Amid all the super-soldier intrigue in The X-Files’s last two seasons, this suspenseful Season 8 episode reintroduced the black oil—an ooze with alien intelligence that had the capacity to body-jump, and was first introduced back in Season 3’s “Piper Maru”/“Apocrypha.” Furthermore, it finally paired Doggett and a recently returned Mulder together, forcing Mulder to work through his distrust of the new agent as they both try to destroy the insidious black oil once and for all on an oil rig.
Though David Duchovny didn’t appear on-screen in The X-Files’s ninth season until its final episode, “The Truth,” he did in fact return to the series earlier—as co-scenarist and director of this episode. It’s a heartbreaking resolution to the mythological thread revolving around Scully’s new baby, William, who, it turns out, has alien DNA that makes him valuable to aliens still bent on trying to take over the world. William’s salvation comes in the form of a figure from the series’ past: Jeffrey Spender (Chris Owens), son of the Cigarette Smoking Man and Mulder’s half-brother, who survived being shot by his father at the end of Season 6’s “One Son.” Alas, even Spender’s efforts aren’t enough to completely save William, leaving Scully to give her precious child up for adoption—an action that became a mournful undercurrent throughout the 10th season.
My Paste X-Files compatriot wasn’t terribly enamored of this Season 10 finale, finding the episode enough of a mess for him to admit that “I wanted to believe—and now I can hardly give a shit.” He’s speaking for the consensus. I, however, found this episode not only thrilling in Chris Carter’s audacity in finally going apocalyptic in ways he didn’t even do in the preceding nine seasons, but thematically fascinating in the way it taps more directly than ever before into some of the mythology’s Christian underpinnings. Revelations 7 and 14 speak of “the 144,000 from all the tribes of Israel” being protected from God’s impending destruction of the current world order; in “My Struggle II,” Chris Carter evokes this forecast in the form of a scarred-beyond-belief Cigarette Smoking Man’s offer to save Mulder and a handful of chosen others from the plague decimating the earth—a biological Armageddon that Smoking Man justifies as the inevitable product of man’s own misdeeds (“I just sped up the timetable,” he gleefully reasons). It’s an intriguing religious thread in a fast-moving episode chock full of such tantalizing ideas, all culminating in a very X-Files-like image, as Scully eyes a massive UFO hovering above her, the threat of humanity’s safety left hanging in the balance, the truth remaining as elusive as ever.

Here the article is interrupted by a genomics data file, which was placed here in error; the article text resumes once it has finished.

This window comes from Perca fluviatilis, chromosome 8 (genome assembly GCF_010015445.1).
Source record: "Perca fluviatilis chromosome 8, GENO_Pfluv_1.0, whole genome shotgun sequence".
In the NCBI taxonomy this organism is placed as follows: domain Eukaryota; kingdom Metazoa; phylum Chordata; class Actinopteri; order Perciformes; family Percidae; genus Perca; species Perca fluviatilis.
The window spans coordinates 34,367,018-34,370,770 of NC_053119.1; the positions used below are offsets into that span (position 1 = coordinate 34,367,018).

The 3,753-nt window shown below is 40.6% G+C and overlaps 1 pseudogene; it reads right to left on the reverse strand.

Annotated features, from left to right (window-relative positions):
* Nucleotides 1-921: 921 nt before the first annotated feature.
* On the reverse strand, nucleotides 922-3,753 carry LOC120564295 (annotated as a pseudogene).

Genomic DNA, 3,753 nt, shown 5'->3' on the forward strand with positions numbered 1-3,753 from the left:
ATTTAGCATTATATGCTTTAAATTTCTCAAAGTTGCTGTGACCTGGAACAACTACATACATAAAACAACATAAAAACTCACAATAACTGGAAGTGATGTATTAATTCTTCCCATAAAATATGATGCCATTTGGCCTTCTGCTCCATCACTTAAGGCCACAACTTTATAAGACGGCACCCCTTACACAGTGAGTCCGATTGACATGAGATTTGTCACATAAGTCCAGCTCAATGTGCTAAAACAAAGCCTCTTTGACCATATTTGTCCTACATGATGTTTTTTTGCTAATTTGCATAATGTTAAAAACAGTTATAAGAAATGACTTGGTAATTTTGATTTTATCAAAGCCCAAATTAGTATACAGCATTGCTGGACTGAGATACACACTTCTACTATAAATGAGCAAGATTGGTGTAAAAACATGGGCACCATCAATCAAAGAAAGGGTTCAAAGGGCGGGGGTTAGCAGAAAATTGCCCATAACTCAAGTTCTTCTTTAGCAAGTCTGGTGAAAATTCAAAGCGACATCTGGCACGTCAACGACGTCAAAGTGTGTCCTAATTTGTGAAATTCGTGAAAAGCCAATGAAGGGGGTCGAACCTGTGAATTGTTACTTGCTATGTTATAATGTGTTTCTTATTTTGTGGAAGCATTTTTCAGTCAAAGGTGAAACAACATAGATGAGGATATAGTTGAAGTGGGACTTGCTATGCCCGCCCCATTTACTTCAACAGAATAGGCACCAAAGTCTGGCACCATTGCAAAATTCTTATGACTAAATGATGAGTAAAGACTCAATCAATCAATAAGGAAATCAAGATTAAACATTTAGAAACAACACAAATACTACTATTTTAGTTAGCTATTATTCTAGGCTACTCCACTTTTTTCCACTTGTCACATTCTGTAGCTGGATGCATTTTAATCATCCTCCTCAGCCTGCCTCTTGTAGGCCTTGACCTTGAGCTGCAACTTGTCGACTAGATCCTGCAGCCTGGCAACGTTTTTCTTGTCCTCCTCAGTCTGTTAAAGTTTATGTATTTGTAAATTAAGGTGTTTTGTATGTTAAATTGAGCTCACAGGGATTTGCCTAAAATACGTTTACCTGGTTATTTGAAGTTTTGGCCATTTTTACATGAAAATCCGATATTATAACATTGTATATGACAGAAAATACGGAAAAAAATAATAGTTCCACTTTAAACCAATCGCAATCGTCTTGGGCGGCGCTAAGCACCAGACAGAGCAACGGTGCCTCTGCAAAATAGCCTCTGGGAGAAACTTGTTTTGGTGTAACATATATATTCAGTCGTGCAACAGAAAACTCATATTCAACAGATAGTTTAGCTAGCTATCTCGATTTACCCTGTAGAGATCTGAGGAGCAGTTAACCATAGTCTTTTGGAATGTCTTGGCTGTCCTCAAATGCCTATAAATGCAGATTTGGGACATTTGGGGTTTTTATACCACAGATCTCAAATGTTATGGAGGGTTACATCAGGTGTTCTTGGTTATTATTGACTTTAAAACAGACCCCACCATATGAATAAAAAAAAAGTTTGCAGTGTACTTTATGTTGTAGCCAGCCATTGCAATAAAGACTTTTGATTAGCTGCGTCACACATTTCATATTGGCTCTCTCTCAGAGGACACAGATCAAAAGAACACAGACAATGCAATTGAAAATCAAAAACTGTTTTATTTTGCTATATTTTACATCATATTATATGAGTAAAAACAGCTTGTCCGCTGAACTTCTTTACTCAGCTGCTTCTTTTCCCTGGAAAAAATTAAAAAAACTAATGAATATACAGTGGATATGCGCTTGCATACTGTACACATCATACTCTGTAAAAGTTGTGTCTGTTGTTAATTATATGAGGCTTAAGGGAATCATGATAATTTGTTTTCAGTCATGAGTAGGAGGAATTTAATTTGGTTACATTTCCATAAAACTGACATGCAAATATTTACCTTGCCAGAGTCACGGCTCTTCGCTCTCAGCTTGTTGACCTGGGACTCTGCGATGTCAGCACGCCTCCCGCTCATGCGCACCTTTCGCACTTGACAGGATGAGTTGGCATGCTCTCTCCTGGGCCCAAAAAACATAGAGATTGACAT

Kenji Fujishima is a freelance film critic, contributing to Slant Magazine, Brooklyn Magazine, The Playlist, and the Village Voice in addition to Paste. He is also Deputy Editor of Movie Mezzanine and former editor-in-chief of In Review Online. When he’s not watching movies and writing and editing film criticism, he’s trying to absorb as much music, art, and literature as possible. He has not infrequently been called a “culture vulture” for that reason.